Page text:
2005. Edited by Linda Whiteford and Scott Whiteford

Drawing on expertise in medical and ecological anthropology, the contributors challenge and deepen our understanding of the management, sale, and conceptualization of water as it affects human health. Designed for use by policymakers as well as researchers and students, the essays present complex realities in clear, accessible terms.

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Gray Areas

2003. Edited by Philip B. Stafford

This volume features ten scholars from anthropology, nursing, sociology, gerontology, human geography, and other disciplines who provide ethnographic case studies exploring critical care decision-making, models of care for people with Alzheimer’s disease, the way residents cope with the limitations, indignities, and opportunities of nursing home life, the roles of family members and nursing home employees, and the formulation of assisted living.

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Half-Lives & Half-Truths

2007. Edited by Barbara Rose Johnston

Activists and anthropologists, the authors of this volume reveal the devastating, complex, and long-term environmental health problems afflicting the people who worked in uranium mining and processing, lived in regions dedicated to the construction of nuclear weapons or participated, often unknowingly, in radiation experiments.

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Indians & Energy

2010. Edited by Sherry L. Smith and Brian Frehner

This book explores the ways people have transformed natural resources in the American Southwest into fuel supplies for human consumption. Not only do Native Americans possess a large percentage of the Southwest’s total acreage, but much of the nation’s coal, oil, and uranium resources reside on tribal lands.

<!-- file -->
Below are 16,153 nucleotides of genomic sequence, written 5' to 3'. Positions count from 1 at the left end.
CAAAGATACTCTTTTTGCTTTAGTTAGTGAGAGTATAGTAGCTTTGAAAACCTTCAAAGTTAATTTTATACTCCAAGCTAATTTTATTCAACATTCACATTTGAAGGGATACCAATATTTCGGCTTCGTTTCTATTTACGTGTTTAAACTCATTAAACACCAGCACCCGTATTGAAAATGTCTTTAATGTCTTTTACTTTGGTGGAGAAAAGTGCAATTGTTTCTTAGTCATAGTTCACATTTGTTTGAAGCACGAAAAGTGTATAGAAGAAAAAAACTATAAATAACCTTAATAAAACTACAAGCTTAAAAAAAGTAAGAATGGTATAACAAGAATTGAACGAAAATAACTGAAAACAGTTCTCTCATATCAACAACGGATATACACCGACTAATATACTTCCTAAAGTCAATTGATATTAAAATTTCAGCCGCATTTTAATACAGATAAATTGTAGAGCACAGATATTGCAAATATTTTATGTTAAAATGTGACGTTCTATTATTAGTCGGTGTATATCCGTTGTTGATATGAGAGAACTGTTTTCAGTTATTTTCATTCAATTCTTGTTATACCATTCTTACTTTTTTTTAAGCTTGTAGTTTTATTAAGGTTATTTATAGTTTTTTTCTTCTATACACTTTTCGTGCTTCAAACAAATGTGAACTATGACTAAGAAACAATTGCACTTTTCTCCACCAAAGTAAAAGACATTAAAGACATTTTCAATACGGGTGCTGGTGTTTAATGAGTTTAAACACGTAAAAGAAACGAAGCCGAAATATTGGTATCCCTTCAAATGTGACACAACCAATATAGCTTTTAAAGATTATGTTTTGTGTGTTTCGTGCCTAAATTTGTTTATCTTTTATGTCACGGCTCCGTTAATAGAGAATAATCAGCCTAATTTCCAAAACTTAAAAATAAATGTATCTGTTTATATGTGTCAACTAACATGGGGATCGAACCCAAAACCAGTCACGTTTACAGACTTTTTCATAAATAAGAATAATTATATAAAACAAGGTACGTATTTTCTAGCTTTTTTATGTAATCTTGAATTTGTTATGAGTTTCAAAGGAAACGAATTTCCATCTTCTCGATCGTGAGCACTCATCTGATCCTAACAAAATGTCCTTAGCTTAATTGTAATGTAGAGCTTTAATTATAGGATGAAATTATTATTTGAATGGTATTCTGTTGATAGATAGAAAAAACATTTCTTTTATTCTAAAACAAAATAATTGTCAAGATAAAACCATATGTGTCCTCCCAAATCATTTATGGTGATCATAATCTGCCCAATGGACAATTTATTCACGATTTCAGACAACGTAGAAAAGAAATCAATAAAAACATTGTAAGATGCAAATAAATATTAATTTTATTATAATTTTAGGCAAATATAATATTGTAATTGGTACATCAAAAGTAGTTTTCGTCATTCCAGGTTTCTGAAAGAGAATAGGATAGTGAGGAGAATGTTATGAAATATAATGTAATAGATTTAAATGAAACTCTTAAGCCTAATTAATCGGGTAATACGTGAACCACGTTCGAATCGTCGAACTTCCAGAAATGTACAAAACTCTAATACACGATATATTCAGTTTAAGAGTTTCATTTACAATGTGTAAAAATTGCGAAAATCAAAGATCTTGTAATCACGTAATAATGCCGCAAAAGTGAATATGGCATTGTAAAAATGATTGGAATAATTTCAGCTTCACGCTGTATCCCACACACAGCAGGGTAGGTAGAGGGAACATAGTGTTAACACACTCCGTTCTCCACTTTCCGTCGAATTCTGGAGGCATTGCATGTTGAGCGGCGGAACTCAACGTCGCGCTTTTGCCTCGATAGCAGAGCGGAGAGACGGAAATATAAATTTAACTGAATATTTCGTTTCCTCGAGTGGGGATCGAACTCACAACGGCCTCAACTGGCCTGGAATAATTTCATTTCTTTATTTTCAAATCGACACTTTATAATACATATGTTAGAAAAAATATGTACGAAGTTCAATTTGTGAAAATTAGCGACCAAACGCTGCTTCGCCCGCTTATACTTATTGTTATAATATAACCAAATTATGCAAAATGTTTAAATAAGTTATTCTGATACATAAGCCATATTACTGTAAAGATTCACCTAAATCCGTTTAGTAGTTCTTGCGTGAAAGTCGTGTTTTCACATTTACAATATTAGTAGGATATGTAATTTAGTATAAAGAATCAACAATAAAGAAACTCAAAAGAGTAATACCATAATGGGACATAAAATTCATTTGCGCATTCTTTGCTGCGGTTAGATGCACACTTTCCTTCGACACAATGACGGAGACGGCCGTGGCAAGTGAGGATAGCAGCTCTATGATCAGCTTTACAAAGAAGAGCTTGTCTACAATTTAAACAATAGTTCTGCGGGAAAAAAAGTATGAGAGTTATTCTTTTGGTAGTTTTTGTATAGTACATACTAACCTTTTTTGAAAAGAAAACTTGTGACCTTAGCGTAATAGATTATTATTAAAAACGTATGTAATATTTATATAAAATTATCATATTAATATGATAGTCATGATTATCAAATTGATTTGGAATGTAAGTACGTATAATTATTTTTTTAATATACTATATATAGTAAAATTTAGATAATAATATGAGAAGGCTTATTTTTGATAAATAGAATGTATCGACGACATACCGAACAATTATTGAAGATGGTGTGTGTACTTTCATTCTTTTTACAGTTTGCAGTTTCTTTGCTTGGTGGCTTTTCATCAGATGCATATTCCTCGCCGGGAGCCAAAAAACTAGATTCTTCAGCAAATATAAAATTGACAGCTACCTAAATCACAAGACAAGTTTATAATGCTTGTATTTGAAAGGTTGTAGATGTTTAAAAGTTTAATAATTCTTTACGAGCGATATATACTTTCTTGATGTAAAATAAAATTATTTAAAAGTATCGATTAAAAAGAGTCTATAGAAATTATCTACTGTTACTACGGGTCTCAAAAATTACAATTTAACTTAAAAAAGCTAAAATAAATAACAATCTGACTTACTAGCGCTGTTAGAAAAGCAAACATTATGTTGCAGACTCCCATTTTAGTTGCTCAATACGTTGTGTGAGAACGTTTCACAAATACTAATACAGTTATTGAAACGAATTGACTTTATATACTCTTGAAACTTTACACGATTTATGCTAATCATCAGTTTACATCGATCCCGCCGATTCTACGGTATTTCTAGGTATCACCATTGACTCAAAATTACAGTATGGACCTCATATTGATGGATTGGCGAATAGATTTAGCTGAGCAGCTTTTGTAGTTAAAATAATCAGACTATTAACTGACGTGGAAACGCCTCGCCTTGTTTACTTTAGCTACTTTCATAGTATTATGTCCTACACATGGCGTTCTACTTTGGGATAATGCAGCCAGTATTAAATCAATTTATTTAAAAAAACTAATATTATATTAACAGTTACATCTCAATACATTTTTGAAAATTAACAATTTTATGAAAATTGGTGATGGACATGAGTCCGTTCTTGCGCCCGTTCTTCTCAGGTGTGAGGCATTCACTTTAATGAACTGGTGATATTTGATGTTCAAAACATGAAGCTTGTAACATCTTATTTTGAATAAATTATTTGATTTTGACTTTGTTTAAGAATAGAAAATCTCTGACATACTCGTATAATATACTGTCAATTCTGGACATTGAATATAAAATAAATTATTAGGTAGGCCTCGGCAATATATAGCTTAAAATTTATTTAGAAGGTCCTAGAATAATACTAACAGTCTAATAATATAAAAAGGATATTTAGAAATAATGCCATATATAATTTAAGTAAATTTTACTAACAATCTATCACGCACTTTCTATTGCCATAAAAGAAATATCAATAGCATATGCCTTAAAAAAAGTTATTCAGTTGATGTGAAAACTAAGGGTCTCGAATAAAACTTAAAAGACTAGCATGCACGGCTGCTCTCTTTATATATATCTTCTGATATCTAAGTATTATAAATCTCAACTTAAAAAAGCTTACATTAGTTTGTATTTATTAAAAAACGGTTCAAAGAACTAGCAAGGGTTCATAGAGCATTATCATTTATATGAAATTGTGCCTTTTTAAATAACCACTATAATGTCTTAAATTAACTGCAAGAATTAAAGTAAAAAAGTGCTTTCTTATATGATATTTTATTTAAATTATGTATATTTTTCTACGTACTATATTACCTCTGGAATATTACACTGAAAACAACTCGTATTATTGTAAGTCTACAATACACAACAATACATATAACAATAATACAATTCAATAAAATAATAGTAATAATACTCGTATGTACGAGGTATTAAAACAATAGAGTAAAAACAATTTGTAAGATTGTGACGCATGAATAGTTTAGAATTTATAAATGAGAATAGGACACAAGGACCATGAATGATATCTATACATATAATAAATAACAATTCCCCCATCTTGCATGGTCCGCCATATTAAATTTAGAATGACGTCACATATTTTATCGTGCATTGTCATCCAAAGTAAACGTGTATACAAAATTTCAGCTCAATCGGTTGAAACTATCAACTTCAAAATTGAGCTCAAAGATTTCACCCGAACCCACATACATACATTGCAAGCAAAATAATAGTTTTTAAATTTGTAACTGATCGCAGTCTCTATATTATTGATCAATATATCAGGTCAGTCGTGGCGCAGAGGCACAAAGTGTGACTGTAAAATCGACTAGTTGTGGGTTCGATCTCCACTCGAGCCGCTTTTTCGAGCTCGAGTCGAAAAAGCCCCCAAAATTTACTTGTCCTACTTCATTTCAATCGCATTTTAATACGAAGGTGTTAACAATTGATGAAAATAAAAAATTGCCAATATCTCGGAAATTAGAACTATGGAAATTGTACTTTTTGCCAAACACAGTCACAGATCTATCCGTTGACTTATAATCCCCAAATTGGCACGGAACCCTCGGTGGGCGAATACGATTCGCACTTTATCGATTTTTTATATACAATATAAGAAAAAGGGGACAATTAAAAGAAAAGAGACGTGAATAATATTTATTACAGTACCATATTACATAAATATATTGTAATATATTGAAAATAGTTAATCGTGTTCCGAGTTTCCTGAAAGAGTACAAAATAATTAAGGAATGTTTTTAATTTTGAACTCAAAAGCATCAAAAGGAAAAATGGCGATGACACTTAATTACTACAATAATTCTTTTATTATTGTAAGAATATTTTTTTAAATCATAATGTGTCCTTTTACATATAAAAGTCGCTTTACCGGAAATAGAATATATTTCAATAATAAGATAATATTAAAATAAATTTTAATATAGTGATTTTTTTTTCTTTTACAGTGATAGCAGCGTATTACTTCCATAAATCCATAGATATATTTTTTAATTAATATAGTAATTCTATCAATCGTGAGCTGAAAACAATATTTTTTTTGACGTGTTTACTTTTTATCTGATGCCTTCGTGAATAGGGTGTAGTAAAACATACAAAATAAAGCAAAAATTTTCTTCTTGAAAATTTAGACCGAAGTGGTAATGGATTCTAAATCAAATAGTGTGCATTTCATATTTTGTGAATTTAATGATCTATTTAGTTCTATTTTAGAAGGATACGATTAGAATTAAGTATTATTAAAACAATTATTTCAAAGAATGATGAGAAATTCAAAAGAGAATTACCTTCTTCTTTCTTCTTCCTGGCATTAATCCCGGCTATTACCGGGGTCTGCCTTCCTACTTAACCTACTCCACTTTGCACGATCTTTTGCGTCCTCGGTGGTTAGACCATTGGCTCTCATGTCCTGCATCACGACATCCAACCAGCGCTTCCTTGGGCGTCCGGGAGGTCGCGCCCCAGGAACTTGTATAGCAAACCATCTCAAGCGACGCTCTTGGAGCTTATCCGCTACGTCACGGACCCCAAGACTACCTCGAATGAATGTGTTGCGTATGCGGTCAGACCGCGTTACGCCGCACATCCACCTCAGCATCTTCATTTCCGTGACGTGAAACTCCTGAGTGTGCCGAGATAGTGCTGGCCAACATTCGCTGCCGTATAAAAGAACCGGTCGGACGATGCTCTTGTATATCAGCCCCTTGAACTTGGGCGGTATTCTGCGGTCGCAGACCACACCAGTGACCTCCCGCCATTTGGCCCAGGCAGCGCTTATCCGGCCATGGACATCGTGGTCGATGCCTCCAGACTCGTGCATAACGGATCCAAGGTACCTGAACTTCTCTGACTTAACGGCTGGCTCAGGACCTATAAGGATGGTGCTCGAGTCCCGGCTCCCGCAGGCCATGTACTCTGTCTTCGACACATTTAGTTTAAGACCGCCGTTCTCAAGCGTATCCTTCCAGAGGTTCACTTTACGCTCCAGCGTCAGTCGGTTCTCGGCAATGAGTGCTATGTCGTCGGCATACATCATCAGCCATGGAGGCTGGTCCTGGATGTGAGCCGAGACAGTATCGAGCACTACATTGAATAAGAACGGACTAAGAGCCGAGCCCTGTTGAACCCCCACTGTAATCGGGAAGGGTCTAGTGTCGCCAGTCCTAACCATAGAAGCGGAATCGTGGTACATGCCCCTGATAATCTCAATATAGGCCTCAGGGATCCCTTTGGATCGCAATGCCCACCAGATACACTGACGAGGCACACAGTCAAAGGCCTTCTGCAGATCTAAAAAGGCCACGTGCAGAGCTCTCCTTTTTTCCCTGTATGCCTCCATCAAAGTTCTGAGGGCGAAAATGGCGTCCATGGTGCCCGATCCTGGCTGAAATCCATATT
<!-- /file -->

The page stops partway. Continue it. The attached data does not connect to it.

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(Mis)managing Migration

2014. Edited by David Griffith

Managed migration enables nation-states to regulate population movements; direct foreign nationals to specific, identified economic sectors that citizens are less likely to care about; match employers who claim labor shortages with highly motivated workers; and offer people from poorer countries higher earning potential abroad through temporary absence from their families and homelands. Unfortunately, managed migration does not always work on the ground as well as it does on paper.

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Otros Saberes

2014. Edited by Charles R. Hale and Lynn Stephen

The six research projects that form the core of the Otros Saberes initiative bring together a diverse group of Afro-descendant and indigenous collaborations with academics. The focus of each research project is driven by a strategic priority in the life of the community, organization, or social movement concerned.

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Remaking Life & Death

2003. Edited by Sarah Franklin and Margaret Lock

This volume reflects a growing international concern about issues such as organ transplantation, new reproductive and genetic technologies and embryo research, and the necessity of cross-cultural comparison.